Setting up an IP webcam with ibaby

A number of people have asked how I setup a low-price IP webcam to use as a baby monitor, so I thought I’d put together this short guide to show how to get it connected etc.

What you will need

  • The camera – cost about £35 from amazon
  • A Cat5 network cable (comes with camera)
  • Camera power cable (comes with camera)
  • Wifi antenna for camera (comes with camera)
  • An i-device (eg. iphone/ipad etc)
  • Your wifi password

Here’s a photo of all the bits;

Here’s a photo of an example of where to find your wifi password (marked in red) – it will probably be a different router that you have.

You wont need a PC.

Step 1 – Connect the cables

  • Connect the network cable to the back of the camera
  • Connect the power cable to the back of the camera
  • Connect the wifi antenna to the back of the connect (it screws on)

Step 2 – Connect the network cable to the router

Plug the network cable into a spare port on your router – it just clicks into a spare network port on the back.

Step 3 – Plug the camera into the mains

Step 4 – Download the ibaby app on your iphone

Go into the appstore and search for ibaby. Click install.

Step 5 – Go into the ibaby app

Make sure your phone is connected to WIFI and not just 3G – you can tell this by looking in the top corner of your screen;

3G looks like this

You wont be able to connect if you are on 3G

Wifi looks like this

This is correct, you are connected to your wifi.

Ibaby app

Open the ibaby app – and you will see something like this (if not click ‘Setup’ in the bottom left corner);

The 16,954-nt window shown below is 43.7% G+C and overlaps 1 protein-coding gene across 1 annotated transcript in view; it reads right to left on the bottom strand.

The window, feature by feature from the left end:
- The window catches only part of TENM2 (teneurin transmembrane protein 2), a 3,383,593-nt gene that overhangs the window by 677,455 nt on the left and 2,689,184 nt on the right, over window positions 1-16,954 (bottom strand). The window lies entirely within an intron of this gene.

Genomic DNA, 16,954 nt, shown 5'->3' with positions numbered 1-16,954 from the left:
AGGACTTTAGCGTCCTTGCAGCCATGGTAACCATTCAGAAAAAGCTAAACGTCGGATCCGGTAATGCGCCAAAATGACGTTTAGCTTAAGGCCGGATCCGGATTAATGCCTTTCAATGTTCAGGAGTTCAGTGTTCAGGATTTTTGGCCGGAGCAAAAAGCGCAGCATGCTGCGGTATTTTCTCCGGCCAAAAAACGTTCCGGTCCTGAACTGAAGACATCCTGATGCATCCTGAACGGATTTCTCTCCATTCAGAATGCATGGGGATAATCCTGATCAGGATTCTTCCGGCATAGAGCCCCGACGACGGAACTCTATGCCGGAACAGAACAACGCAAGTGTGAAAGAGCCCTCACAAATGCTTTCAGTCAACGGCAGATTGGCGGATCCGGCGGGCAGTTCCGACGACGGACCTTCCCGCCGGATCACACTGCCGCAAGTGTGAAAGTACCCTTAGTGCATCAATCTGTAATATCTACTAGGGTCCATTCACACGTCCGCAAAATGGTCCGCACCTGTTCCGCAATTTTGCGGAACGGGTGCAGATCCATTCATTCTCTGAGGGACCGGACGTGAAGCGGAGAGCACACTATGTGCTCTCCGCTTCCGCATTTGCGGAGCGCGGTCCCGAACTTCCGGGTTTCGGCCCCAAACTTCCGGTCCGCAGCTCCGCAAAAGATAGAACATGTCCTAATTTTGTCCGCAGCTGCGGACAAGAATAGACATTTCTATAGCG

Step 6 – Configure the camera

Click Camera Wi-Fi Settings, it will list the wifi networks it finds;

Choose your network from the list – and then type in your wifi password that you found above.

Step 6a – Enter your wifi password

The camera should now restart. At this point you should unplug your network cable, leaving just the power cable and the wifi antenna connected to the device.

Step 7 – Use the camera

Once you’ve done this – you should be able to use the “View” button at the top of the screen to view the camera – and/or rotate your iphone to get a better view. You should also be able to swipe across the screen to move the camera up/down or left/right. You can click “Audio” at the bottom to hear the audio from the room, and press+hold the button to speak back (if your camera comes with a built in speaker – if not you can attach one in using a normal 3.5mm jack and still use the speak-back function).

Step 8 – Accessing from outside your home

(Will complete this soon)

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Grandstream HT286 firmware issues

I’ve had a grandstream HT286 for a while – and I’ve recently been having a problem with a couple of voip services – the phone has cut out mid-conversation etc. I decided it was likely due to the firmware version and thought it time I upgrade.

The firmware was v1.0.5.9 with a version string of;

Software Version: Program– Bootloader– HTML– VOC–

Unfortunately I tried a number of different auto-update servers over TFTP – but none worked correctly.. I was stumped! :(

I searched the web and found a really good site with an archive of the different versions of the firmware – the site is;

What I didn’t realise – and I sort of stumbled across this – is that these devices need to upgraded through the majority of the versions to work correctly; you can’t just jump from v1.0.5.9 to v1.0.7.19… The old firmware asks for the wrong filenames over HTTP etc.